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i only move when i've covered all water in the zone i can cover with the rod i'm swinging=close,far,,etc,i accept less distance coverage with shorter rods and move faster,cover more water,unless i'm fishing a riffle above a deep;;HUGE! `hole' or stacking area,fishing for fish that are moving thru early and late in the day,then they come to me and i only vary my spots in the riffle
 

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moving down

have you tried pulling in some loops of line then casting a short line square across and moving down river as it comes round,you don't get hung upcause the line (fly) is coming round quick on a shortish cast and it is easy to extend line when you get to the good bit just shoot the loop(s) and if you get a take it's a bonus 'cause you would have normaly reeled in and it's an extra bonus if it holds :chuckle:
 

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Dry or Wet ?

I may be misinturpreting your message, but thought hanging up your sink tip was your concern. If your fishing dry, the only concern is moving down for best water coverage. If your fishing wet, a good time to move is immediately after your cast. You may sink your line a bit deeper, but presummably you'll be out in more flow and depth where hanging up is not an issue. You can end that first cast at your new position a bit earlier, ( forget the hang ), to insure no hang-up and go back to the hang after your move.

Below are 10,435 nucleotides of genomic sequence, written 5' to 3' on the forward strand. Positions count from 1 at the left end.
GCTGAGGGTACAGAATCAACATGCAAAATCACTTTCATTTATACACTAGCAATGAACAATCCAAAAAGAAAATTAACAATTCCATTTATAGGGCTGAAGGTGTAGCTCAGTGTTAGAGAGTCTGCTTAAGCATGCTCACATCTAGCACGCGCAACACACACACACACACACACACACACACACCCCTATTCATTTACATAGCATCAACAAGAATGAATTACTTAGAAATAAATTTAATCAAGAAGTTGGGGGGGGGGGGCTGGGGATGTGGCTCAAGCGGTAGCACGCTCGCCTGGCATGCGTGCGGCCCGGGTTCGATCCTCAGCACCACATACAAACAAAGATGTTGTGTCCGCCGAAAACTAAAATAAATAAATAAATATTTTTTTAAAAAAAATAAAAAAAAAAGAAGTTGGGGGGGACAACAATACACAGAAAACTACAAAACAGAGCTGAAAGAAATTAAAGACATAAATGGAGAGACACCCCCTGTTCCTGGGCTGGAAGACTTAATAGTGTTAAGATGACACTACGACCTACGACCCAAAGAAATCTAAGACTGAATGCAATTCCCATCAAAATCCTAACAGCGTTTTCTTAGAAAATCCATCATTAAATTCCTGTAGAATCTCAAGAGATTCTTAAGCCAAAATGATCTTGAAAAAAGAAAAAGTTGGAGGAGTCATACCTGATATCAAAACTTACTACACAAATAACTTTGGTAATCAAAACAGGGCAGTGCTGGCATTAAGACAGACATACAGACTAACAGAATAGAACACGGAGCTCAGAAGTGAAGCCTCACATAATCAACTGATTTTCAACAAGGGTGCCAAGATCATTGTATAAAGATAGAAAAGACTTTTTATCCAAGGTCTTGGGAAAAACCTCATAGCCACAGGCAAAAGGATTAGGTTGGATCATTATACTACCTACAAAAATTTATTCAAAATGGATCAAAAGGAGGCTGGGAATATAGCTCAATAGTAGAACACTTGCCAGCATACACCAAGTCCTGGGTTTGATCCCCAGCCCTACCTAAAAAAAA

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Discussion Starter · #14 ·
That's what I'm talking about, and that's what I'm doing: steping down right after the line hits the water. Then I try to stop early enough to be alert to a hit when it starts to swing.
 

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Now I am Confused

I'm not sure whether you started with a question or a statement, but in any event, technique worthy of discussion. Probably no relevation here, but I like to "over-mend" a bit after the cast by straighting out the line to insure that my line is relatively straight even while sinking. My thinking is that even while sinking a take will be easier to detect than if the line is serpentined. Depending on depth, flow and where "the zone" may be, I often mend again to speed up or slow down the swing. In any event, good luck.